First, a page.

|Avrum, at market, 2005 (lovely amaranth bouquet, huh?)
to the U.S. Department of Agriculture, garlic is worth about 50 cents a pound to a garlic farmer.
At the farmer's market in Santa Fe, we get $5 a pound.
A farmer who grows acres of garlic (like, say, in Gilroy) definitely
gets less for his product. So he has to grow more to make more, and you end up with problems like they've got in Gilroy, where
mono-cropping has created a festering disease problem. They can hardly grow garlic in Gilroy anymore-- too much disease spread
by too many acres of the same thing.
We have the luxury of a three-year crop rotation, organic practices,
cover crops -- and when it's braided, we sell our garlic for $8 a pound. Every year we get one or two bulbs with a bit of
rot, but otherwise, we have no garlic disease.
In the age of the dwindling family farm, farmer's markets are a wonderful
thing. Since day one, we’ve turned a profit on our farm – even when Kristen overspends on lily bulbs.
The statistics here are interesting. On the one hand, on a national
level, the family farm is basically disappearing. In 1900, there were 5.7 million farms and nearly 40 percent of the American
population were farmers. Today, there are 2.1 million farms in the United States and only one percent of the population farm
for a living. And yet, there are more acres under cultivation.
On the other hand, farmer’s markets are a booming business.
Articles in the New York Times have chronicled the rise of farmer’s markets. People are paying more attention to where
their food comes from, and who’s growing it. There are an estimated 3,700 farmers’ markets today, an increase
of 110 percent since 1994.
Still, the consolidation of farmland continues, and our society can
do more to support small-scale farmers.
The same thing is happening elsewhere in our society. In Kristen's
other industry, newspapers, there are only small pockets of family-owned newspapers remaining, too. Knight Ridder owns half
of them, and Gannett owns the rest. Time Warner owns all the magazines, and half the Internet. There are still just as many
newspapers (and farms, even) as there used to be -- it's just that one big brother owns them all.
When you get a situation like that, you start losing the diversity
of crops that humans used to grow. Or, in the case of newspapers, you start losing some diversity of thought when it comes
to coverage and design and what types of reporters to hire and all those things that effect the tone of the front page..
Organizations like Seed Savers Exchange (of which we are happy members)
work hard to reverse the damage done by decades of consolidation of crops and hybridizing. They save Grandpa Ott’s morning
glories, and funny banana melons, and special lettuces from Poland.
|Avrum at market, Aug. 2005
|Kristen, Ella and the Garlic Grandad, 2003
We believe farmer’s markets are contributing to a renaissance of heirloom vegetables and fruits. At our market (which,
granted, is pretty upscale), specialty items like heirloom tomatoes and heirloom garlics sell much better than the run-of-the-mill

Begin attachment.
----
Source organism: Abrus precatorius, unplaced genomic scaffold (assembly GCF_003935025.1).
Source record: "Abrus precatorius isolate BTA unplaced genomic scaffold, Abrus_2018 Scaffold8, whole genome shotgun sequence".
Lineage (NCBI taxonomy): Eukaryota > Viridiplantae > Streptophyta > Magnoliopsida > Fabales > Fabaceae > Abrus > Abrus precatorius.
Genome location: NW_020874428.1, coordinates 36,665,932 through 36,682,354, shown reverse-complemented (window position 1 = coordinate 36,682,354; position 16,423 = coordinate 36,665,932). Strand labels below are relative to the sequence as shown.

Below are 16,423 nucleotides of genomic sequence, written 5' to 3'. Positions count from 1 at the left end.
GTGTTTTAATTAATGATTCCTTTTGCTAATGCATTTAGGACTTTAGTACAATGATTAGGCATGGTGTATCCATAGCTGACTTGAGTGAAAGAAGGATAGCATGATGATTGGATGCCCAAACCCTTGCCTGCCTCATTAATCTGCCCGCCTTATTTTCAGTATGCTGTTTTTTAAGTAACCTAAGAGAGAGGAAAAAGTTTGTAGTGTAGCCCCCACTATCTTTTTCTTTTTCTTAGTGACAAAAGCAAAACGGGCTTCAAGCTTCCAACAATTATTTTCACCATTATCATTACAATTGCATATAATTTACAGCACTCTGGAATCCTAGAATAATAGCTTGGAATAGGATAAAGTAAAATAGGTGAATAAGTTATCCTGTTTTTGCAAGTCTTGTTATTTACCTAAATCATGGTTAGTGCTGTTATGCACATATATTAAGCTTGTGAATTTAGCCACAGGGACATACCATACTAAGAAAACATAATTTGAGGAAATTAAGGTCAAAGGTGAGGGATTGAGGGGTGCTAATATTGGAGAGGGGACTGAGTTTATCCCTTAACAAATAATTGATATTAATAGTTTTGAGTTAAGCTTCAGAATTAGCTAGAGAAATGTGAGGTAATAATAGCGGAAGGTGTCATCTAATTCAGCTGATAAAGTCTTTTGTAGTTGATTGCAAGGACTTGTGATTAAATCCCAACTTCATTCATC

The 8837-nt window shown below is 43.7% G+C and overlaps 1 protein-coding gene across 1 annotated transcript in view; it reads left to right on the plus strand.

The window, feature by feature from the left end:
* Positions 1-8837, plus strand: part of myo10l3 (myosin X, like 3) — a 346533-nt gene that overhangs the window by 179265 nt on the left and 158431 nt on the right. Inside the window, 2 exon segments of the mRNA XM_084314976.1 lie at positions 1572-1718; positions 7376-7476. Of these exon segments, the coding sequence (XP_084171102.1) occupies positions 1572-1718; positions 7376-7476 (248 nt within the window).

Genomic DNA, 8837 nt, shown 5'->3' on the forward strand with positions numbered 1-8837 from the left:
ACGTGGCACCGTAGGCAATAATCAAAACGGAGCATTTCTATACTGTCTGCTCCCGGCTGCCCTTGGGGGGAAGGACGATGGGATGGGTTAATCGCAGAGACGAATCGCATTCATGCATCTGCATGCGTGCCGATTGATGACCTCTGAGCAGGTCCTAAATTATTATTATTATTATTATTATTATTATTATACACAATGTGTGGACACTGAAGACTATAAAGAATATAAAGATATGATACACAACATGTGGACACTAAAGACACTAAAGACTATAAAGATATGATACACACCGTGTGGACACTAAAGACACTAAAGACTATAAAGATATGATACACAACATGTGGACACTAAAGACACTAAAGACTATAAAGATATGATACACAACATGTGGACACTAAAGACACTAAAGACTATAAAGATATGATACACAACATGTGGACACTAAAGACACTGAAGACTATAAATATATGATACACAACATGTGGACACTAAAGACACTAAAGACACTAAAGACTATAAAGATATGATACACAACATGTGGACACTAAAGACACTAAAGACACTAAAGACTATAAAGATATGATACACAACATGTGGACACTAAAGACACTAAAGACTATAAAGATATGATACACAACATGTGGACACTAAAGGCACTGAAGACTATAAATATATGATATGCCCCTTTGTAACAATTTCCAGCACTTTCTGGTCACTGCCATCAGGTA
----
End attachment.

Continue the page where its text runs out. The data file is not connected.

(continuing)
Another thing we've discovered, selling at farmers markets for nearly 10 years: It's all in the display.
You can have a table full of products one week, displayed poorly, and make $20 at market. The next week, rearrange your
display, add some signs, and you make $200 with the exact same product you had the week before.
Avrum and his mom built our garlic display, which is a fantastic way to show off our braids (or "ropes" as some people
We sell most of our garlic in braids, although we do set aside some as "bulk" garlic which we sell for $5 a pound (yes,
this is the going rate at our market). We ask even more when it's braided. Another local farmer wandered by our stand the
other day, saw the garlic braids, and made a true-to-style snotty comment, "Gosh, it looks like someone has too much time
on her hands."
When he was informed of our price-per-pound for the braided garlic (and that we sell out in only a few weeks), he shut
up pretty quick.
The trick is to find the right balance -- the amount of garlic we can still handle ourselves (or with a single teenaged
employee), but enough to start to really bring in the money.
Kristen has been writing a series of articles for the Santa Fe New Mexican on the growers at the Santa Fe Farmer’s
Market. Some of them are making a living while others are just farming as a hobby – many are just barely scraping by.
Despite its elevation at 8,000 feet, our new farm is a better spot for growing many things than where we are right now.
Our plan right now calls for a full acre of garlic, a full acre of raspberries and strawberries, an acre of cut flowers, an
acre of orchard fruit, and an acre of other vegetables (mostly cold-climate things like asparagus, rhubarb, root crops, lettuces
and sugar snap peas).
We think we can make a good chunk of our income – if not our whole income – from farming in about three years’
time. But Avrum won’t be quitting his day job. At least not quite yet.
The government's numbers on dwindling family farms
Here's an interesting article on farm statistics:
Some statistics on small farms and ag demographics:
This year's sunflowers